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Sibling Relationships: Links with Child Temperament, Maternal Behavior, and Family Structure
Clare Stocker, Judy Dunn and Robert Plomin
Vol. 60, No. 3 (Jun., 1989), pp. 715-727
Stable URL: http://www.jstor.org/stable/1130737
Page Count: 13
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The extent to which maternal behavior, children's temperament, age, and family structure variables- jointly and independently-are associated with dimensions of sibling relationships is investigated in a sample of 96 families with younger siblings aged 3-6 years and older siblings aged 5-10 years. During home visits, mothers were interviewed and observed with their children in structured and unstructured settings. Together the 4 sets of predictor variables accounted for 22%-40% of the variance in measures of the sibling relationship. Maternal behavior, particularly differences in mothers' behavior to their 2 children, child temperament, and younger siblings' age added independently to the prediction of sibling relationships. Family structure variables were less important in accounting for variance in sibling relationships than were the other groups of predictors. The implications of these findings for understanding differences in siblings' relationships in early and middle childhood are discussed.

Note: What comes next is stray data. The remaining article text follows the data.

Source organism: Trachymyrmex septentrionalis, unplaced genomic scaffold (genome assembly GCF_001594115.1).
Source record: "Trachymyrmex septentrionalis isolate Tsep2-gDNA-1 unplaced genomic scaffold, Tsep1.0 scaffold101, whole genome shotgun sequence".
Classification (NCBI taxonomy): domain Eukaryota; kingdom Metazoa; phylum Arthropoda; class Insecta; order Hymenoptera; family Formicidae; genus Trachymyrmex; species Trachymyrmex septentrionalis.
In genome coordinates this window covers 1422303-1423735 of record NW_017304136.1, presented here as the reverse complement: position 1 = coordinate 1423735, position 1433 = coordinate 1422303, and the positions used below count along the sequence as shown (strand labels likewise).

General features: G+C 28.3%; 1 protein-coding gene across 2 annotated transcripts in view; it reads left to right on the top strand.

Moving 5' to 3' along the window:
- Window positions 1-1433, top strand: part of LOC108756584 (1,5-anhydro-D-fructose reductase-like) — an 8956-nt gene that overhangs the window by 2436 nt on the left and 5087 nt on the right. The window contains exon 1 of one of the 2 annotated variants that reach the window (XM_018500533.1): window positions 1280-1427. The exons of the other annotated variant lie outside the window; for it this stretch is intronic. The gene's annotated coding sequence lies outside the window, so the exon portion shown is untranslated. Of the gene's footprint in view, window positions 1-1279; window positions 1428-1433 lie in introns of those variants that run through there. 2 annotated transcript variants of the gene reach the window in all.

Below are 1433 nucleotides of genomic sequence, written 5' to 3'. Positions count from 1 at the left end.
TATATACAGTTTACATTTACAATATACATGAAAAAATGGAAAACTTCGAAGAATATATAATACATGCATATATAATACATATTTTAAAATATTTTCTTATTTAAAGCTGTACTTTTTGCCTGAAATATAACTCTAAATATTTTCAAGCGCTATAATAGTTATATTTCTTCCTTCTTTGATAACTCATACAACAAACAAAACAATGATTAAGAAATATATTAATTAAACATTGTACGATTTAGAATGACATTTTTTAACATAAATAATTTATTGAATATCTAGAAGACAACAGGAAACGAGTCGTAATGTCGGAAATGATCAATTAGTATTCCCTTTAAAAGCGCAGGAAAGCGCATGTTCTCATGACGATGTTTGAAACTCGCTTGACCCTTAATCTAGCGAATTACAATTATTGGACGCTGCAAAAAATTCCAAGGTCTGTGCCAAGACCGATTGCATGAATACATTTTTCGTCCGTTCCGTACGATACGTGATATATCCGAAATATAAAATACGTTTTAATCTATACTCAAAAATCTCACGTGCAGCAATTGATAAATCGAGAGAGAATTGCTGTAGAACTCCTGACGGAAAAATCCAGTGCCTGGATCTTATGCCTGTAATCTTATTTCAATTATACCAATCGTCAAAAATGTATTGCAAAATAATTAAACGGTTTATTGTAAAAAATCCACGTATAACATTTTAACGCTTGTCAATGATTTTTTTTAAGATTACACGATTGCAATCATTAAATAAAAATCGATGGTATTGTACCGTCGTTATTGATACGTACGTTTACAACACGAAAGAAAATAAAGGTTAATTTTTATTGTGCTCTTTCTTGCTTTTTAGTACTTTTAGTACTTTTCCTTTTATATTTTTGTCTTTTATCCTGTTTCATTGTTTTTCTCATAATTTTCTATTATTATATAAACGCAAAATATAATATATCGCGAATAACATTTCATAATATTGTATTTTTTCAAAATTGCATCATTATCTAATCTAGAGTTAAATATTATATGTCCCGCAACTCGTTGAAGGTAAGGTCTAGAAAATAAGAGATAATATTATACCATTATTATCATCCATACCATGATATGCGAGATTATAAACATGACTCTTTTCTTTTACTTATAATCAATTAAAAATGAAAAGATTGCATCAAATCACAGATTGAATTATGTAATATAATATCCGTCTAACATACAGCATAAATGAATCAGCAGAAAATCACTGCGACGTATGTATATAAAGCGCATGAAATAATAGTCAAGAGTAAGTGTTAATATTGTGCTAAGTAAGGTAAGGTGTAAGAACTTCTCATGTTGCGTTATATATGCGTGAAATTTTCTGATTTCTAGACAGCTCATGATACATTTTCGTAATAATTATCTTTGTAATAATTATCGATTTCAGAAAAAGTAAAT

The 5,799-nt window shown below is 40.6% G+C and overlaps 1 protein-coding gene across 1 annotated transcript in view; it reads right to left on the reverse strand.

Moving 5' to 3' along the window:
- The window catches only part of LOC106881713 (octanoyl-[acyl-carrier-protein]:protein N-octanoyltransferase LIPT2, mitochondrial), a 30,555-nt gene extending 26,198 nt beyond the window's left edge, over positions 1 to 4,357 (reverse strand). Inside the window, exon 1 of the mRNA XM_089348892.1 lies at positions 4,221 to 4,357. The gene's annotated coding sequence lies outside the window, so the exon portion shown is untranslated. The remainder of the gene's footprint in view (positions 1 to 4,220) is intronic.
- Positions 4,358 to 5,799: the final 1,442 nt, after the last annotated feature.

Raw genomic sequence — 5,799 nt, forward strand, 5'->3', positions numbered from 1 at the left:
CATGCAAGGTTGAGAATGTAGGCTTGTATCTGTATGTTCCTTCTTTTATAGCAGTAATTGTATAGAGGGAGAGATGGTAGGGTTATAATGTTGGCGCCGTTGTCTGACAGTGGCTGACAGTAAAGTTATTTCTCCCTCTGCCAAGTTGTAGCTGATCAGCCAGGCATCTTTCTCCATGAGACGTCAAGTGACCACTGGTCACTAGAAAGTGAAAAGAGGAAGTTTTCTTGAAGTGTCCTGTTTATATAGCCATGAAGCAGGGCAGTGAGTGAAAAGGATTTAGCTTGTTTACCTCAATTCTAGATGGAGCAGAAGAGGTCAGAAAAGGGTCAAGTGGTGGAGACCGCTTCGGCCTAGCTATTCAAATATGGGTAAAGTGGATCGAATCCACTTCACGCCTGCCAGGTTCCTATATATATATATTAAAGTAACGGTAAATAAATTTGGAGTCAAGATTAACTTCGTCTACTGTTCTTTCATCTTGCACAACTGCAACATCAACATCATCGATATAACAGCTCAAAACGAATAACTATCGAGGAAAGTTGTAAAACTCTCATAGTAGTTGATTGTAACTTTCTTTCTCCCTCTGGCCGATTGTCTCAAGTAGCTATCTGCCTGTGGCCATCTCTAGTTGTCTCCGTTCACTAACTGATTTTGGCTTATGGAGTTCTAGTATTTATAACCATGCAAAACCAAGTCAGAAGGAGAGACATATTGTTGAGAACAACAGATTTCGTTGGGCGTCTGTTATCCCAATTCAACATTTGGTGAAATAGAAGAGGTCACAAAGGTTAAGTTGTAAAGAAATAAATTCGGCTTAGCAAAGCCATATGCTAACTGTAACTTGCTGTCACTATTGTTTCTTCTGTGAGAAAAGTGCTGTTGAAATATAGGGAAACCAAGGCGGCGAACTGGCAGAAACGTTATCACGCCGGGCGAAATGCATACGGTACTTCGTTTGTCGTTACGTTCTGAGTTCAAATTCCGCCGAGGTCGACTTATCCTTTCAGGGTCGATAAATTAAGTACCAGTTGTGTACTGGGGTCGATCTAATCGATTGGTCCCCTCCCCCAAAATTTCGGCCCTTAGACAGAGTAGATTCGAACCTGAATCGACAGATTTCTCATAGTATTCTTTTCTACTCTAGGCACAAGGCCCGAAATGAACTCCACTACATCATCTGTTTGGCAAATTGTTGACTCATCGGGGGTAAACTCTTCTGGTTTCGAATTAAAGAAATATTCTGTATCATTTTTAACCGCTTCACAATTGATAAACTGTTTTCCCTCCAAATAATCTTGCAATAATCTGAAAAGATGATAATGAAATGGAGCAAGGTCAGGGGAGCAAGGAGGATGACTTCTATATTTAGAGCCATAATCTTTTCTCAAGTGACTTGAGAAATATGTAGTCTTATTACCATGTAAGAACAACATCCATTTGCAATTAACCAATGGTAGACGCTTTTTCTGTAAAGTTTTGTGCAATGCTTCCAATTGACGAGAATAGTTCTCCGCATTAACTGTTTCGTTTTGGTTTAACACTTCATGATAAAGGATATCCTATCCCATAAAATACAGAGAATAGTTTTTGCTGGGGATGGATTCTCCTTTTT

Child Development © 1989 Society for Research in Child Development